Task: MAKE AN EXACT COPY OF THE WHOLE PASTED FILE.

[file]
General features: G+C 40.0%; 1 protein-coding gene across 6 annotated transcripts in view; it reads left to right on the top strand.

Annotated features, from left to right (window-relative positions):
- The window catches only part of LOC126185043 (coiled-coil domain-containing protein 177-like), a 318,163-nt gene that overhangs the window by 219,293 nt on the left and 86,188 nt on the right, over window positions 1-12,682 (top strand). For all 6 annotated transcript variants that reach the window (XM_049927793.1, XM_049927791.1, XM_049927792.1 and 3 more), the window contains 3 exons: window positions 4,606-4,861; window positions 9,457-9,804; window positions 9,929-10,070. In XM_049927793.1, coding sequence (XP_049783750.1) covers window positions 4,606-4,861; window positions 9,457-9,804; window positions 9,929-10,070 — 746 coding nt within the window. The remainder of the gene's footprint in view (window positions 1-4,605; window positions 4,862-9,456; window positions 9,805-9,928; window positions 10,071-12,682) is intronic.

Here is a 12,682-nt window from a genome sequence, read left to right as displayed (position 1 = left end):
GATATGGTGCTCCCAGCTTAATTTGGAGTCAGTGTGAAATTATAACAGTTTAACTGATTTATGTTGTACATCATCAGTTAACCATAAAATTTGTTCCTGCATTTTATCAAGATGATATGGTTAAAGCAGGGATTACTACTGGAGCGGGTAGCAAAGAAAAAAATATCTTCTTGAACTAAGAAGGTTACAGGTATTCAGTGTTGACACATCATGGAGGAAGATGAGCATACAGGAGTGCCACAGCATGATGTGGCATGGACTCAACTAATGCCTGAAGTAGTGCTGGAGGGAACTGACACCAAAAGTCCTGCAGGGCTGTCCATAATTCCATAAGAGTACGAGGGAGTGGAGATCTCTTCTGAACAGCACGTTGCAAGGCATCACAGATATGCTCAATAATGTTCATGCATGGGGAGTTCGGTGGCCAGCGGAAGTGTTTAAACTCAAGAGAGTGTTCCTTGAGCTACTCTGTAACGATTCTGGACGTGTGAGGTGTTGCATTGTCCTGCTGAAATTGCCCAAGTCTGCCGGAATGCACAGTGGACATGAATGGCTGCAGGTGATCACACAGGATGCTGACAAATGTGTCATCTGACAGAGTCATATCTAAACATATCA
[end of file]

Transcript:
General features: G+C 40.0%; 1 protein-coding gene across 6 annotated transcripts in view; it reads left to right on the top strand.

Annotated features, from left to right (window-relative positions):
- The window catches only part of LOC126185043 (coiled-coil domain-containing protein 177-like), a 318,163-nt gene that overhangs the window by 219,293 nt on the left and 86,188 nt on the right, over window positions 1-12,682 (top strand). For all 6 annotated transcript variants that reach the window (XM_049927793.1, XM_049927791.1, XM_049927792.1 and 3 more), the window contains 3 exons: window positions 4,606-4,861; window positions 9,457-9,804; window positions 9,929-10,070. In XM_049927793.1, coding sequence (XP_049783750.1) covers window positions 4,606-4,861; window positions 9,457-9,804; window positions 9,929-10,070 — 746 coding nt within the window. The remainder of the gene's footprint in view (window positions 1-4,605; window positions 4,862-9,456; window positions 9,805-9,928; window positions 10,071-12,682) is intronic.

Here is a 12,682-nt window from a genome sequence, read left to right as displayed (position 1 = left end):
GATATGGTGCTCCCAGCTTAATTTGGAGTCAGTGTGAAATTATAACAGTTTAACTGATTTATGTTGTACATCATCAGTTAACCATAAAATTTGTTCCTGCATTTTATCAAGATGATATGGTTAAAGCAGGGATTACTACTGGAGCGGGTAGCAAAGAAAAAAATATCTTCTTGAACTAAGAAGGTTACAGGTATTCAGTGTTGACACATCATGGAGGAAGATGAGCATACAGGAGTGCCACAGCATGATGTGGCATGGACTCAACTAATGCCTGAAGTAGTGCTGGAGGGAACTGACACCAAAAGTCCTGCAGGGCTGTCCATAATTCCATAAGAGTACGAGGGAGTGGAGATCTCTTCTGAACAGCACGTTGCAAGGCATCACAGATATGCTCAATAATGTTCATGCATGGGGAGTTCGGTGGCCAGCGGAAGTGTTTAAACTCAAGAGAGTGTTCCTTGAGCTACTCTGTAACGATTCTGGACGTGTGAGGTGTTGCATTGTCCTGCTGAAATTGCCCAAGTCTGCCGGAATGCACAGTGGACATGAATGGCTGCAGGTGATCACACAGGATGCTGACAAATGTGTCATCTGACAGAGTCATATCTAAACATATCA